by Marc Soss on Oct. 05, 2012

Civil & Human Rights Elder Law Estate Tax  Income Tax 

Summary: It is important to understand the deductability of the costs and expenses associated with living in a retirement facility.

Many individuals in our aging population are transitioning from home ownership to living in a "continuing care retirement community" ("CCRC"). To enter a CCRC, an individual will pay a one-time entry fee and then ongoing monthly charges for housing and services (meal plans, housekeeping, transportation, and social and recreational activities). The benefit of a CCRC is that when a resident's health and personal care needs become more acute, they are not forced to move to a new facility as their level of service can be increased to include assisted living, long-term care and skilled nursing care. Although the costs of a CCRC can be substantial, a percentage of the costs can be deducted as a medical expense income tax deduction either by the individual or third party (if they are providing more than half of the resident’s support).

Supporting Tax Law:

Section 213(a) of the Internal Revenue Code (IRC) allows as a deduction any expenses that are paid during the taxable year for the medical care of the taxpayer, his spouse, and dependents and that are not compensated for by insurance or otherwise. Estate of Smith v. Commissioner, 79 T.C. 313, 318 (1982). The deduction is allowed only to the extent the amount exceeds 7.5 percent of adjusted gross income. Sec. 213(a); sec. 1.213-1(a)(3), Income Tax Regs. For purposes of Sec. 213 the term "medical care" includes amounts paid "for the diagnosis, cure, mitigation, treatment or prevention of disease, or for the purpose of affecting any structure or function of the body".

Support for the medical expense deduction is derived from the 2004 U.S. Tax Court decision of Delbert L. Baker v. Commissioner, 122 TC 143, 2004. In Baker the taxpayers resided in an upscale California CCRC. On their income tax returns, the Bakers claimed medical expense deductions equal to about 27% of their first-year entry fee and about 40% of their monthly fees. The IRS denied a large percentage of the Baker's claimed deductions, and the couple took the case to the Tax Court and mostly won (losing only with respect to their attempt to claim medical deductions for expenses allocable to the CCRC's swimming pool, spa, and gym).i The Tax Court ruled that the amount of CCRC fees that can be treated as medical expenses for tax purposes depends only upon the CCRC's aggregate medical expenditures in relation to its overall expenditures or overall revenue from fees paid by its residents.

Over the past forty-five years the IRS has issued numerous Revenue Rulings pertaining to the issue of whether the portion of a monthly fee paid by individuals in connection with their residence at a retirement home under a lifetime care contract was deductible by the individuals as an expense for medical care under section 213.In each ruling the individual was able to substantiate their argument that a portion of the monthly fee was for costs of providing medical care, medicine, and hospitalization.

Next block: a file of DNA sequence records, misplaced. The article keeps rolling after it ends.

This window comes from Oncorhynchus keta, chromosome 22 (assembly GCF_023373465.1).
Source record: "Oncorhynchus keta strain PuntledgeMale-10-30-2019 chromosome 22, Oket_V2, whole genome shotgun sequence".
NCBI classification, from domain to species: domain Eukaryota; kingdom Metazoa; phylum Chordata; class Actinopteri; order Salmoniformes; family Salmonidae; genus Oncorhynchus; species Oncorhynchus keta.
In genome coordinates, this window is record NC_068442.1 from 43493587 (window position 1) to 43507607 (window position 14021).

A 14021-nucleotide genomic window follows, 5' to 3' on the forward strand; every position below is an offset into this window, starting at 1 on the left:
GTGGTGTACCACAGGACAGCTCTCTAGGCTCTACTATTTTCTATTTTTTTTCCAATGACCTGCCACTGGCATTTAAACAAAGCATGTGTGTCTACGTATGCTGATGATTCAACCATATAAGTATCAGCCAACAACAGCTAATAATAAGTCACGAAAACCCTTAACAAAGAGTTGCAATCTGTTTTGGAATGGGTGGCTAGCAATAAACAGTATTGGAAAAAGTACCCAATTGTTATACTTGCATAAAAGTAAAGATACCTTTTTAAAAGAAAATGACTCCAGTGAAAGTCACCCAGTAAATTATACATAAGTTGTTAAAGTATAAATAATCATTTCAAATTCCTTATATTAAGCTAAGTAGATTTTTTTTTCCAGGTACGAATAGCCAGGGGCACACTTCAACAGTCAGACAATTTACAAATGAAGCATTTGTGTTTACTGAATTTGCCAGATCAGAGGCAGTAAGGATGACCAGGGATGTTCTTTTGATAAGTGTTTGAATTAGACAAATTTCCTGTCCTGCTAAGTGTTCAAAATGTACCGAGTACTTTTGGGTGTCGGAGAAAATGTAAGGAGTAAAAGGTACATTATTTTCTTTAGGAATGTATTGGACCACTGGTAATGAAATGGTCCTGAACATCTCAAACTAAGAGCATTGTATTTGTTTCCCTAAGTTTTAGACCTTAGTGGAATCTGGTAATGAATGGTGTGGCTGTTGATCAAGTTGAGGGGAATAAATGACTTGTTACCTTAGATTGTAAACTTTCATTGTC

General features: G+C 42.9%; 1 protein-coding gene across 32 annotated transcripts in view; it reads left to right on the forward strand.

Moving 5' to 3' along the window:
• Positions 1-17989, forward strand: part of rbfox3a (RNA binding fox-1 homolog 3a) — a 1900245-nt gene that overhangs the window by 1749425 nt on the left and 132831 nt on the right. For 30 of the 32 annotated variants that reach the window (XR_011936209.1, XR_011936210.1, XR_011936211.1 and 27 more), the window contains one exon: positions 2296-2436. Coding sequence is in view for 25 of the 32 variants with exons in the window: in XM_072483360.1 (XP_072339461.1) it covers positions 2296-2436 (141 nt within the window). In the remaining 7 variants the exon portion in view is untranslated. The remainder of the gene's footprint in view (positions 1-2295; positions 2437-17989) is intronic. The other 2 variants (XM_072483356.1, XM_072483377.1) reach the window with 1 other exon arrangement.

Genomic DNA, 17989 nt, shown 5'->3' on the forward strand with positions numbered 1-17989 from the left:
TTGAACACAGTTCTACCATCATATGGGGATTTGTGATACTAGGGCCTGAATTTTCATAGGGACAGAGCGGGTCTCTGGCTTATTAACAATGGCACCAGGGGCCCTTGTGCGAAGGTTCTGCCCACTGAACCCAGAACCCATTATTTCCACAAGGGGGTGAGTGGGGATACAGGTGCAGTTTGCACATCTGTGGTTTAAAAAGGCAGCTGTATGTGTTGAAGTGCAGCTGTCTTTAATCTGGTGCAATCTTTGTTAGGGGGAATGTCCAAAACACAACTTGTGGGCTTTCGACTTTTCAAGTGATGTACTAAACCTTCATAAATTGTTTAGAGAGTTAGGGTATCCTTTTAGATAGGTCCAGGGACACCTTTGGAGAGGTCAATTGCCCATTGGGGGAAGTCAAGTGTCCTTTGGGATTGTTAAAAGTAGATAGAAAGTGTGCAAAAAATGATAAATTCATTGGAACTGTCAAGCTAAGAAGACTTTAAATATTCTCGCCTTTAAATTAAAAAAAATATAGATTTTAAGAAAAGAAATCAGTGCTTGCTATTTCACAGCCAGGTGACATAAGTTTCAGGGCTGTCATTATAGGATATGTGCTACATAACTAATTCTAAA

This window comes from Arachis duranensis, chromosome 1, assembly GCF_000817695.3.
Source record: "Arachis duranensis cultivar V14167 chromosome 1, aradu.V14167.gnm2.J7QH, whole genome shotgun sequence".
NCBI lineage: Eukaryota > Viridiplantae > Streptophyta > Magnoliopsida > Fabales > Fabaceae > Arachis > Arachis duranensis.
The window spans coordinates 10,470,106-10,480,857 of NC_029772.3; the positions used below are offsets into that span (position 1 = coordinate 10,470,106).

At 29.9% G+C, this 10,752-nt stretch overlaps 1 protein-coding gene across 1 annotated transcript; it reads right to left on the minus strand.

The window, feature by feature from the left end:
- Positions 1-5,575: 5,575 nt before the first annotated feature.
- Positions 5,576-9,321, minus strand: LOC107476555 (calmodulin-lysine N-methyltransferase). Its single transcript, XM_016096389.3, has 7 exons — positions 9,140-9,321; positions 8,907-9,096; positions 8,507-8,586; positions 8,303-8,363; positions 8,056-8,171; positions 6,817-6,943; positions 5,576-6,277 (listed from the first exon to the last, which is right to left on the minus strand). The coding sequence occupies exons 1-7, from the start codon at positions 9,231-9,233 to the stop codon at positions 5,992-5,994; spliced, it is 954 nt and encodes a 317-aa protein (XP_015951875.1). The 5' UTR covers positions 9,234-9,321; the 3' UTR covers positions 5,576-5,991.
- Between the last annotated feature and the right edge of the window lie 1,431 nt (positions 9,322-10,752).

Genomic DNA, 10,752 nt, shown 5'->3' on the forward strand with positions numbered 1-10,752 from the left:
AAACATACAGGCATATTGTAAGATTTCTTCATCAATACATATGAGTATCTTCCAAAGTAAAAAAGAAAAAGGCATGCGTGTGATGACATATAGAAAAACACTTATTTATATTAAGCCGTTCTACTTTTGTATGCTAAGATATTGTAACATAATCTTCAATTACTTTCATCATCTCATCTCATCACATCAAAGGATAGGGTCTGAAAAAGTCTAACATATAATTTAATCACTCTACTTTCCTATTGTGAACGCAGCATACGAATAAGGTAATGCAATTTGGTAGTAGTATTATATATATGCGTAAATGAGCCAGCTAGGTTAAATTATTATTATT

Types of CCRC’s and Calculation of Medical Expense Deduction:

There are three basic types of CCRCs, each categorized by the amount of healthcare covered in the resident agreement and how and when the resident pays for the healthcare. The categories are: Type A (extensive
contract), Type B (modified contract), and Types C and D (fee-for-service contracts). The cash outflows associated with these options are entrance fees and monthly fees. The category of the facility will affect the tax consequences for the resident.

The medical expense deduction can be calculated by the percentage method or the actuarial method. While the IRS supports use of the actuarial method based on healthcare utilization and longevity, the Tax Court in D.L. Baker v. Comm’r , 122 TC 143 (2004), upheld the use of the percentage method calculated on an allocation percentage based on the number of community residents and the weighted-average monthly service fees. The CCRC is responsible for determining the amount of the entrance fee and the monthly fee that should be allocated to prepaid healthcare.

The definition of the term "chronically ill" will determine the deductibility of a resident’s monthly assisted-living fees.iv Certain tax deductions are only available if the resident enters a CCRC as a chronically ill individual instead of for basic custodial care. To qualify as chronically ill, an individual must be certified by a licensed healthcare provider as unable to perform (without substantial assistance) at least two "activities of daily living" (eating, toileting, transferring, bathing, dressing, and continence) for at least 90 days due to a loss of functional capacity, or must require substantial supervision for protection due to severe cognitive impairment.

Additional Tax-Planning Opportunities

An individual planning their transition to a CCRC can obtain additional tax planning benefits by timing the payment of their entrance fee and liquidation of their investments to pay the fee. A combination of the tax-deductible portion of the entrance fee and monthly fees attributable to healthcare may result in significant itemized deductions. The deductions may reduce the individual’s taxable income to a level that will result in their capital gains and qualifying dividends being taxed at the lower rate (5% instead of 15%).


The portion of both an individual’s entrance fee and monthly fee, which are paid in return for being provided medical care, are a deductible expense in the year paid. The expense will be allowed only to the extent the amount exceeds 7.5 percent of the individual’s adjusted gross income, as prescribed in IRC Section 213.

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